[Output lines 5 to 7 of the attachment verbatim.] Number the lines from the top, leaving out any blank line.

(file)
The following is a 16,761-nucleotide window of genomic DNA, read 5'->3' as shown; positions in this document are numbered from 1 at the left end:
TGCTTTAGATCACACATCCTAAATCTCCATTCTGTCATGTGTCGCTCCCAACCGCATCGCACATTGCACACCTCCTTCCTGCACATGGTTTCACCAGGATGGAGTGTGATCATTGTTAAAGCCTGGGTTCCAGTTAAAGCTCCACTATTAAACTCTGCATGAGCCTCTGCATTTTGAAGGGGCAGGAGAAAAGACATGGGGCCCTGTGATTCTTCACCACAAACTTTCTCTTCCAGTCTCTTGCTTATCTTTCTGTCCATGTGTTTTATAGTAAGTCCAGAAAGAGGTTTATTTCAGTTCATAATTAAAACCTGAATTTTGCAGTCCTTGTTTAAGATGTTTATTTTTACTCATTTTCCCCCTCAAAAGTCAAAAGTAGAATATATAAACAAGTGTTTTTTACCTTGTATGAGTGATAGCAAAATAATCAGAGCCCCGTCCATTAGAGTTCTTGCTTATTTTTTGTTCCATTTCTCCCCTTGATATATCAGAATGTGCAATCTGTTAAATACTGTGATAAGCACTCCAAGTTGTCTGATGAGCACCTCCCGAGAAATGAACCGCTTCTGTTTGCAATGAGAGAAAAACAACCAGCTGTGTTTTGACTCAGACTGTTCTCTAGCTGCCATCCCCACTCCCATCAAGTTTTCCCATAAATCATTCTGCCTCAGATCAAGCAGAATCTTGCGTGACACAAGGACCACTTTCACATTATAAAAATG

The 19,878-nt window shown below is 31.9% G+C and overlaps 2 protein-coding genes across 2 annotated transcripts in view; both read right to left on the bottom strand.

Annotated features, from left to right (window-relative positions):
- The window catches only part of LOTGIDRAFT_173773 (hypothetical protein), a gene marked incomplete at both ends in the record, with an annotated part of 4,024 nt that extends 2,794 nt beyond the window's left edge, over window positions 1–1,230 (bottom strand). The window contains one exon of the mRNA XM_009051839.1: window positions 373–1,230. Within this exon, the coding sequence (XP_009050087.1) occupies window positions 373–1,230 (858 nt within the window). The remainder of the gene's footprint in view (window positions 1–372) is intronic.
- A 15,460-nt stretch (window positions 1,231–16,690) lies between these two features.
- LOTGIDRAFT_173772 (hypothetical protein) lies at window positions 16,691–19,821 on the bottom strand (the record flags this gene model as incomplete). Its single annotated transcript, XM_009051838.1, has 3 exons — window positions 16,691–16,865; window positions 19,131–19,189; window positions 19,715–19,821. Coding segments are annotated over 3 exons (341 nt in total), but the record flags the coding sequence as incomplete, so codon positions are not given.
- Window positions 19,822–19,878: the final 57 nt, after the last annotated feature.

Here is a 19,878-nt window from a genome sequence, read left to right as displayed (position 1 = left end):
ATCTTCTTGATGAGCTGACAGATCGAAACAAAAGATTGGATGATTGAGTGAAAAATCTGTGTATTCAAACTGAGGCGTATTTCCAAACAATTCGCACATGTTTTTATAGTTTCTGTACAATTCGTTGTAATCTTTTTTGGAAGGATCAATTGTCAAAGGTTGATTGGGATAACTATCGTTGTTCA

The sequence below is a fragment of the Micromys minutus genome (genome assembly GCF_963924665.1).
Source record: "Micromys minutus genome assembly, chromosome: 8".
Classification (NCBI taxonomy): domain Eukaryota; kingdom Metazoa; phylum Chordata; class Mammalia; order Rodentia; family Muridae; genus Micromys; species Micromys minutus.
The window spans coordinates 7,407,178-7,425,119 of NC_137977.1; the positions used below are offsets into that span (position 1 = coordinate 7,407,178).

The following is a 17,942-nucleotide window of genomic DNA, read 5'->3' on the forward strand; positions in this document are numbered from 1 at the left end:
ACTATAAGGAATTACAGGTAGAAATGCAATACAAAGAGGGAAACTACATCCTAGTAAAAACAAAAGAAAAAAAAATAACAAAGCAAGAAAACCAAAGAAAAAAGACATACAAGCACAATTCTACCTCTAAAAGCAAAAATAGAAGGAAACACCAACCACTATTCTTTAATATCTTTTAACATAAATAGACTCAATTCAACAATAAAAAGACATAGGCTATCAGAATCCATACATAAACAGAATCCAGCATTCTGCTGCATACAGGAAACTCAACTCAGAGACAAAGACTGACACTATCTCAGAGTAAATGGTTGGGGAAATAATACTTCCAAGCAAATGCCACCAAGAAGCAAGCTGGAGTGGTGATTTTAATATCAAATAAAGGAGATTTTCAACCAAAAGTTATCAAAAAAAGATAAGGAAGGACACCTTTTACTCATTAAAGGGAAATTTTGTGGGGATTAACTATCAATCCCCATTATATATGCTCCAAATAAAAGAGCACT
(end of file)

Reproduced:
- The window catches only part of LOTGIDRAFT_173773 (hypothetical protein), a gene marked incomplete at both ends in the record, with an annotated part of 4,024 nt that extends 2,794 nt beyond the window's left edge, over window positions 1–1,230 (bottom strand). The window contains one exon of the mRNA XM_009051839.1: window positions 373–1,230. Within this exon, the coding sequence (XP_009050087.1) occupies window positions 373–1,230 (858 nt within the window). The remainder of the gene's footprint in view (window positions 1–372) is intronic.
- A 15,460-nt stretch (window positions 1,231–16,690) lies between these two features.
- LOTGIDRAFT_173772 (hypothetical protein) lies at window positions 16,691–19,821 on the bottom strand (the record flags this gene model as incomplete). Its single annotated transcript, XM_009051838.1, has 3 exons — window positions 16,691–16,865; window positions 19,131–19,189; window positions 19,715–19,821. Coding segments are annotated over 3 exons (341 nt in total), but the record flags the coding sequence as incomplete, so codon positions are not given.